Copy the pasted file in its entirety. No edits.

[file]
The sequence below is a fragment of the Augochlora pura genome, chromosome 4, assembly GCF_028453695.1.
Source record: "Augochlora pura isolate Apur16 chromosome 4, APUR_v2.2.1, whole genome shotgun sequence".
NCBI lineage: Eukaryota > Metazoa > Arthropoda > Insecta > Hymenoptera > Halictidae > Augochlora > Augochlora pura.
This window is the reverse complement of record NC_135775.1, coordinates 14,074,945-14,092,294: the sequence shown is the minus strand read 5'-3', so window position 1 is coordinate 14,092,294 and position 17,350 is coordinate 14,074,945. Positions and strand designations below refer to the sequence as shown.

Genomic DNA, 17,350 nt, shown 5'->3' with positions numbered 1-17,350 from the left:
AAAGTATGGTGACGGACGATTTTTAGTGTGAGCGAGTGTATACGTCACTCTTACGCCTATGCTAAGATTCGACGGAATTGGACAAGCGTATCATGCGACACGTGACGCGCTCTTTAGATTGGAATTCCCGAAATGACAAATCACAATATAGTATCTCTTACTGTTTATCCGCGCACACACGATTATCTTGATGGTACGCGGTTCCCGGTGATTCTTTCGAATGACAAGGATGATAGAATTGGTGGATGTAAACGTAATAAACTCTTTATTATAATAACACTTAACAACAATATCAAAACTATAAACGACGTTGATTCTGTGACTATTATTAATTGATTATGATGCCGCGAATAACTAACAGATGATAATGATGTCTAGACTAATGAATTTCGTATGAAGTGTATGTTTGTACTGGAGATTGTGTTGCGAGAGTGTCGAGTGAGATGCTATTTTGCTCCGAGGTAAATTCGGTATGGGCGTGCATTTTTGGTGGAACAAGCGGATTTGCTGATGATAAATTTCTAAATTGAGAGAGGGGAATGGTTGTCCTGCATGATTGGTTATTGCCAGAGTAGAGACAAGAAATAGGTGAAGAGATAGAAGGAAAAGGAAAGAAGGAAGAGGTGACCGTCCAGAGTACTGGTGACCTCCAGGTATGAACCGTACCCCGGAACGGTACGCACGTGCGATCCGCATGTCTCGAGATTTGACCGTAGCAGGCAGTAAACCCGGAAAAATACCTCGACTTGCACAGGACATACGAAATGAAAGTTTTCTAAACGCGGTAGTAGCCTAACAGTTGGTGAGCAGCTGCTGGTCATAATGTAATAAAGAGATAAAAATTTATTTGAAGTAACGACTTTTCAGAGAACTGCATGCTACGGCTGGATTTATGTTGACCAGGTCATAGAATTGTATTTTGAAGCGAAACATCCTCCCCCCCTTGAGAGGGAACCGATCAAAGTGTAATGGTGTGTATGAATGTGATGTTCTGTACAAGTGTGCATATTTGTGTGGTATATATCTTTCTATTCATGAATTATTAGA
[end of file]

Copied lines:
The sequence below is a fragment of the Augochlora pura genome, chromosome 4, assembly GCF_028453695.1.
Source record: "Augochlora pura isolate Apur16 chromosome 4, APUR_v2.2.1, whole genome shotgun sequence".
NCBI lineage: Eukaryota > Metazoa > Arthropoda > Insecta > Hymenoptera > Halictidae > Augochlora > Augochlora pura.
This window is the reverse complement of record NC_135775.1, coordinates 14,074,945-14,092,294: the sequence shown is the minus strand read 5'-3', so window position 1 is coordinate 14,092,294 and position 17,350 is coordinate 14,074,945. Positions and strand designations below refer to the sequence as shown.

Genomic DNA, 17,350 nt, shown 5'->3' with positions numbered 1-17,350 from the left:
AAAGTATGGTGACGGACGATTTTTAGTGTGAGCGAGTGTATACGTCACTCTTACGCCTATGCTAAGATTCGACGGAATTGGACAAGCGTATCATGCGACACGTGACGCGCTCTTTAGATTGGAATTCCCGAAATGACAAATCACAATATAGTATCTCTTACTGTTTATCCGCGCACACACGATTATCTTGATGGTACGCGGTTCCCGGTGATTCTTTCGAATGACAAGGATGATAGAATTGGTGGATGTAAACGTAATAAACTCTTTATTATAATAACACTTAACAACAATATCAAAACTATAAACGACGTTGATTCTGTGACTATTATTAATTGATTATGATGCCGCGAATAACTAACAGATGATAATGATGTCTAGACTAATGAATTTCGTATGAAGTGTATGTTTGTACTGGAGATTGTGTTGCGAGAGTGTCGAGTGAGATGCTATTTTGCTCCGAGGTAAATTCGGTATGGGCGTGCATTTTTGGTGGAACAAGCGGATTTGCTGATGATAAATTTCTAAATTGAGAGAGGGGAATGGTTGTCCTGCATGATTGGTTATTGCCAGAGTAGAGACAAGAAATAGGTGAAGAGATAGAAGGAAAAGGAAAGAAGGAAGAGGTGACCGTCCAGAGTACTGGTGACCTCCAGGTATGAACCGTACCCCGGAACGGTACGCACGTGCGATCCGCATGTCTCGAGATTTGACCGTAGCAGGCAGTAAACCCGGAAAAATACCTCGACTTGCACAGGACATACGAAATGAAAGTTTTCTAAACGCGGTAGTAGCCTAACAGTTGGTGAGCAGCTGCTGGTCATAATGTAATAAAGAGATAAAAATTTATTTGAAGTAACGACTTTTCAGAGAACTGCATGCTACGGCTGGATTTATGTTGACCAGGTCATAGAATTGTATTTTGAAGCGAAACATCCTCCCCCCCTTGAGAGGGAACCGATCAAAGTGTAATGGTGTGTATGAATGTGATGTTCTGTACAAGTGTGCATATTTGTGTGGTATATATCTTTCTATTCATGAATTATTAGA